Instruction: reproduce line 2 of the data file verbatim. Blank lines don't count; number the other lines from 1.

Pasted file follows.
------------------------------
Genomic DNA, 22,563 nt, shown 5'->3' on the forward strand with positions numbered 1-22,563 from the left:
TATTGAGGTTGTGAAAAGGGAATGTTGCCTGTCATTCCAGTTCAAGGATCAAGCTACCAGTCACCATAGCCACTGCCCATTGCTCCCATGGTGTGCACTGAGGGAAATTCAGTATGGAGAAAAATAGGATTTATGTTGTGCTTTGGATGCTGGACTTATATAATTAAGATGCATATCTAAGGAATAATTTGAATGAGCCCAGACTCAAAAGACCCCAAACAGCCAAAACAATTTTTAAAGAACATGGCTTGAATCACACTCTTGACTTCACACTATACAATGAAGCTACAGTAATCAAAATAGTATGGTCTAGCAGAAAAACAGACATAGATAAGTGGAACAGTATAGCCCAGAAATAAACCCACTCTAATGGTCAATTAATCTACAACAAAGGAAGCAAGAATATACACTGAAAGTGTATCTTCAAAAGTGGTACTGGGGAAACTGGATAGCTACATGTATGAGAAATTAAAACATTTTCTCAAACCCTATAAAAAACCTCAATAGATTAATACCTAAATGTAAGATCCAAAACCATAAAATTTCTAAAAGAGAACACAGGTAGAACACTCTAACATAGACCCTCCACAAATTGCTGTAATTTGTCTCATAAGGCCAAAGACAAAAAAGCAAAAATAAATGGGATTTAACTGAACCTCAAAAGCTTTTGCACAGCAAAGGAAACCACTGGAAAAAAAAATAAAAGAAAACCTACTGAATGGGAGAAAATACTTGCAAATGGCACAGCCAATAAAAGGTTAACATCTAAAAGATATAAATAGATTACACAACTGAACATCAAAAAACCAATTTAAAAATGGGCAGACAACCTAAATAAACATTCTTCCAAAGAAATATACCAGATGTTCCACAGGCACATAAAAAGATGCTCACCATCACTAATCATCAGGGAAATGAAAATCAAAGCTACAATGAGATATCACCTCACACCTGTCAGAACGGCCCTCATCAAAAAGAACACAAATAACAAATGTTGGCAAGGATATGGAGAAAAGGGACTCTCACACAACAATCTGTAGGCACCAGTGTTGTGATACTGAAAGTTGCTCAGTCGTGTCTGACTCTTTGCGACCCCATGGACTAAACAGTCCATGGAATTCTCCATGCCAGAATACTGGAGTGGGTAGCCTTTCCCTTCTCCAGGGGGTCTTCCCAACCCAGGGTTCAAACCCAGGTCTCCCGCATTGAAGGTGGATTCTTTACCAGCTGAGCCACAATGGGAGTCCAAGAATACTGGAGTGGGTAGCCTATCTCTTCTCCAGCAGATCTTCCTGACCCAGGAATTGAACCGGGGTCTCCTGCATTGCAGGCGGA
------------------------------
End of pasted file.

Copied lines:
TATTGAGGTTGTGAAAAGGGAATGTTGCCTGTCATTCCAGTTCAAGGATCAAGCTACCAGTCACCATAGCCACTGCCCATTGCTCCCATGGTGTGCACTGAGGGAAATTCAGTATGGAGAAAAATAGGATTTATGTTGTGCTTTGGATGCTGGACTTATATAATTAAGATGCATATCTAAGGAATAATTTGAATGAGCCCAGACTCAAAAGACCCCAAACAGCCAAAACAATTTTTAAAGAACATGGCTTGAATCACACTCTTGACTTCACACTATACAATGAAGCTACAGTAATCAAAATAGTATGGTCTAGCAGAAAAACAGACATAGATAAGTGGAACAGTATAGCCCAGAAATAAACCCACTCTAATGGTCAATTAATCTACAACAAAGGAAGCAAGAATATACACTGAAAGTGTATCTTCAAAAGTGGTACTGGGGAAACTGGATAGCTACATGTATGAGAAATTAAAACATTTTCTCAAACCCTATAAAAAACCTCAATAGATTAATACCTAAATGTAAGATCCAAAACCATAAAATTTCTAAAAGAGAACACAGGTAGAACACTCTAACATAGACCCTCCACAAATTGCTGTAATTTGTCTCATAAGGCCAAAGACAAAAAAGCAAAAATAAATGGGATTTAACTGAACCTCAAAAGCTTTTGCACAGCAAAGGAAACCACTGGAAAAAAAAATAAAAGAAAACCTACTGAATGGGAGAAAATACTTGCAAATGGCACAGCCAATAAAAGGTTAACATCTAAAAGATATAAATAGATTACACAACTGAACATCAAAAAACCAATTTAAAAATGGGCAGACAACCTAAATAAACATTCTTCCAAAGAAATATACCAGATGTTCCACAGGCACATAAAAAGATGCTCACCATCACTAATCATCAGGGAAATGAAAATCAAAGCTACAATGAGATATCACCTCACACCTGTCAGAACGGCCCTCATCAAAAAGAACACAAATAACAAATGTTGGCAAGGATATGGAGAAAAGGGACTCTCACACAACAATCTGTAGGCACCAGTGTTGTGATACTGAAAGTTGCTCAGTCGTGTCTGACTCTTTGCGACCCCATGGACTAAACAGTCCATGGAATTCTCCATGCCAGAATACTGGAGTGGGTAGCCTTTCCCTTCTCCAGGGGGTCTTCCCAACCCAGGGTTCAAACCCAGGTCTCCCGCATTGAAGGTGGATTCTTTACCAGCTGAGCCACAATGGGAGTCCAAGAATACTGGAGTGGGTAGCCTATCTCTTCTCCAGCAGATCTTCCTGACCCAGGAATTGAACCGGGGTCTCCTGCATTGCAGGCGGA